Two Vaccine Jabs in One Arm or One in Each Arm?

There were headlines about whether it’s better to get the flu shot and the Covid-19 updated booster in one arm or one in each.

It doesn’t matter. Sena got both in one arm. Mine were split. I think it depended on the preference of the person giving the shots.

The main thing is that you consider getting them, at least. That part is up to you.

Author: James Amos

I'm a retired consult-liaison psychiatrist. I navigated the path in a phased retirement program through the hospital where I was employed. I was fully retired as of June 30, 2020. This blog chronicles my journey.

2 thoughts on “Two Vaccine Jabs in One Arm or One in Each Arm?”

  1. I had the choice as well, but the last time I had that choice one of the immunizations gave me a significant reaction. Since I was traveling from a low to a moderate COVID-19 zone I decided to go with the bivalent vaccine first. I ended up with about 5 days of symptoms moderate enough to take acetaminophen for. Even though getting both at once is safe – I found that you have to consider what the reaction to one of the two might be like.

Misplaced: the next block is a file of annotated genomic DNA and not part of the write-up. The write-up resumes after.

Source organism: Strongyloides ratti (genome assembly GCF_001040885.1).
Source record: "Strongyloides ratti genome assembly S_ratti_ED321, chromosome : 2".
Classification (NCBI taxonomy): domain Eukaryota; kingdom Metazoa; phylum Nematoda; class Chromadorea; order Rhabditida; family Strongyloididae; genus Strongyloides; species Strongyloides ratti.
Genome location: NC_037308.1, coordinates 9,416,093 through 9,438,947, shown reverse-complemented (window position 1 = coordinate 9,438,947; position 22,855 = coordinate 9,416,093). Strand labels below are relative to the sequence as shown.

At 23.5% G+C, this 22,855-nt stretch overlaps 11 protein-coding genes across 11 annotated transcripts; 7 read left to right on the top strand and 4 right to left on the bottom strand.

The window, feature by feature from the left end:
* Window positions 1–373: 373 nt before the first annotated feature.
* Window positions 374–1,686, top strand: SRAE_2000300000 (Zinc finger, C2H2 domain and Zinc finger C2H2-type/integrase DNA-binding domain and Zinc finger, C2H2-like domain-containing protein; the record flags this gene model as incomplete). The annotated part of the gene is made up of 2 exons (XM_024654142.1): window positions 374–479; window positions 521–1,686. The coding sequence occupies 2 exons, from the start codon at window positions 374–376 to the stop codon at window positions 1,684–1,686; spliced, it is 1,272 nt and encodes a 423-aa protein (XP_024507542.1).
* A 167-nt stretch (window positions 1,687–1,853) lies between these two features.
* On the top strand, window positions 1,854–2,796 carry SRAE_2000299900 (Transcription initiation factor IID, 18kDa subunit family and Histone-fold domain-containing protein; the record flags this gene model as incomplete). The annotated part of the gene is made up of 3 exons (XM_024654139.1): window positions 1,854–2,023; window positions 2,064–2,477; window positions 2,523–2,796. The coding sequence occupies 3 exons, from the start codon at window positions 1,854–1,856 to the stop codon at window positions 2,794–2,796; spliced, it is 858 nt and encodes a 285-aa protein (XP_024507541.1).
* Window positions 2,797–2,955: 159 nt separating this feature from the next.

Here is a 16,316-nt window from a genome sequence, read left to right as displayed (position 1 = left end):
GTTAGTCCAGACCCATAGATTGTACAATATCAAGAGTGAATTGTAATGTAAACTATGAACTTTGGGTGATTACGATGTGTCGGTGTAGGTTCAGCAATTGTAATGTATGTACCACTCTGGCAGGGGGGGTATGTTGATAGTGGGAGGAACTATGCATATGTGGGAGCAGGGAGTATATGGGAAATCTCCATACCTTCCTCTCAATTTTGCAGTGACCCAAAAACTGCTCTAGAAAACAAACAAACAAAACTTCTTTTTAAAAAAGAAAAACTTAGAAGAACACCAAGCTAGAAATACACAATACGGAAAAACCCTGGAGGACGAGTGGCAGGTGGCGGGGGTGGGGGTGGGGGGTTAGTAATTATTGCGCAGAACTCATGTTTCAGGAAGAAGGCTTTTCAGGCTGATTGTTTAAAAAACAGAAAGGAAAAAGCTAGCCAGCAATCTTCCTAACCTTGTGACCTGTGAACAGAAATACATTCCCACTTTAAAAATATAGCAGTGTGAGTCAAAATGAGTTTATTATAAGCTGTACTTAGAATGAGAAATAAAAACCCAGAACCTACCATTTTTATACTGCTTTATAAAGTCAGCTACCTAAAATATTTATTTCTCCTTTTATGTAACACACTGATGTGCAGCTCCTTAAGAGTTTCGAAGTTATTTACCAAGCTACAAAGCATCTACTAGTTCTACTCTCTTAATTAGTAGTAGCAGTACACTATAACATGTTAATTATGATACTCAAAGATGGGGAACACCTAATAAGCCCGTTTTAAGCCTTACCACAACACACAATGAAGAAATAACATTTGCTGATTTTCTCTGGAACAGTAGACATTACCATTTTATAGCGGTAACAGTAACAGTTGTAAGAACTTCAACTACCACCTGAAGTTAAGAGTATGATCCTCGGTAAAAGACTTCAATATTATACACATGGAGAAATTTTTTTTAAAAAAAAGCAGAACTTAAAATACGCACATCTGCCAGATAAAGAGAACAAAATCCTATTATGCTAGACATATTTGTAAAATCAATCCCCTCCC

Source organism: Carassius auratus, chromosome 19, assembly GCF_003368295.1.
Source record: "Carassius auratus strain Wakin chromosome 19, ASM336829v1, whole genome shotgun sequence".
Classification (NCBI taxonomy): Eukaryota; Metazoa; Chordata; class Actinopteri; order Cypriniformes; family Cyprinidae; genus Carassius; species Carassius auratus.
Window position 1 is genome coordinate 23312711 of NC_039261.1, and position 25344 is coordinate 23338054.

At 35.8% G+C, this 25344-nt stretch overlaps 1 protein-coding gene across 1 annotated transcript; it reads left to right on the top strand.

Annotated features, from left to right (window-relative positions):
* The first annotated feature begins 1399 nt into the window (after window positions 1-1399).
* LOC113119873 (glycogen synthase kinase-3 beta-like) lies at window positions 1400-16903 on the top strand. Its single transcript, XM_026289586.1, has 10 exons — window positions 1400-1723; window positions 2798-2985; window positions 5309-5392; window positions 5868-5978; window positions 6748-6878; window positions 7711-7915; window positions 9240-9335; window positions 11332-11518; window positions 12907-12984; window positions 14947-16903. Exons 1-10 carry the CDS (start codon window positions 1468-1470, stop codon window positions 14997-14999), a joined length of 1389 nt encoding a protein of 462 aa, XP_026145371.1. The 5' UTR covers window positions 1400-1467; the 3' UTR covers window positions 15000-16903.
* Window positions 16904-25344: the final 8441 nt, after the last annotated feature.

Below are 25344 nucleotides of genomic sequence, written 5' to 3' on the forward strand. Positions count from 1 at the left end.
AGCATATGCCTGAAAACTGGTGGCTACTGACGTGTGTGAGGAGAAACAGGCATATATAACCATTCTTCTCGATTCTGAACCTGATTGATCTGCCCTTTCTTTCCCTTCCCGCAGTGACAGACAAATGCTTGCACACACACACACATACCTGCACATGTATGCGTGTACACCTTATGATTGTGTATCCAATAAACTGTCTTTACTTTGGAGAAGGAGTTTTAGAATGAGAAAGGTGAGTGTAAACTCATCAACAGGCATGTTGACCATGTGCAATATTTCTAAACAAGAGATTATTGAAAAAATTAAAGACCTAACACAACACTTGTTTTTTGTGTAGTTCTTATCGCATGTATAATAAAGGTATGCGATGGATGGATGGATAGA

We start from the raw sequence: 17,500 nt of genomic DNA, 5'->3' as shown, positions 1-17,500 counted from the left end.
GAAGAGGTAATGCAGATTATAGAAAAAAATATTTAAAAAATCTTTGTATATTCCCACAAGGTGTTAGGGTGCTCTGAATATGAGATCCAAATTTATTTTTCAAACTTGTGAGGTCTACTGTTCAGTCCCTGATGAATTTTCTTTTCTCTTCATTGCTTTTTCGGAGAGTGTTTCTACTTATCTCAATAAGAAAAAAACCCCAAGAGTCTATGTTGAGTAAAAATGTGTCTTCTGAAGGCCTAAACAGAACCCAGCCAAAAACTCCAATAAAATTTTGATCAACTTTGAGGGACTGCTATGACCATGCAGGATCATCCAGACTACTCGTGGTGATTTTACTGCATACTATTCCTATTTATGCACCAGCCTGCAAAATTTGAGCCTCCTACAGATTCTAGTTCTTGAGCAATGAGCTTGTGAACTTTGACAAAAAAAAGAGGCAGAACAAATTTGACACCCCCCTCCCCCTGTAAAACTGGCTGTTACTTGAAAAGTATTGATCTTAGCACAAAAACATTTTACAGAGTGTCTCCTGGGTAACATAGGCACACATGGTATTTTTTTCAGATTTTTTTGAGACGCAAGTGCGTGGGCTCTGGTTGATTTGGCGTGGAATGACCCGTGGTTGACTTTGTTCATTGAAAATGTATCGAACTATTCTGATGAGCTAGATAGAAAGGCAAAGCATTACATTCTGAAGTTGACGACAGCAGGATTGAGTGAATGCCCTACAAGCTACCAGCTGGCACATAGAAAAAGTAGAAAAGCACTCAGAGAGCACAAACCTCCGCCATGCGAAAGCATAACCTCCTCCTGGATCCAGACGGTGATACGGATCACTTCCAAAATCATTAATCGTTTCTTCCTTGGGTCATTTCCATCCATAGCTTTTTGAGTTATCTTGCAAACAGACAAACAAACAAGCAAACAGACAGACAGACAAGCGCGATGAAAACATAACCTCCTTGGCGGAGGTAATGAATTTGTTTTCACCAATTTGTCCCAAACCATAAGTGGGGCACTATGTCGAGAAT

Liked by 1 person

    1. Good point. I just got the flu shot and the bivalent booster yesterday. Later in the evening, my left arm (where I got the flu shot) got sore and my shoulder swelled up enough to make me look buff-only in a lopsided way. I got that after my first Covid jab, initial series. It was the right arm. I have no symptoms in the right arm now, which is where I got the bivalent booster jab.

      Like

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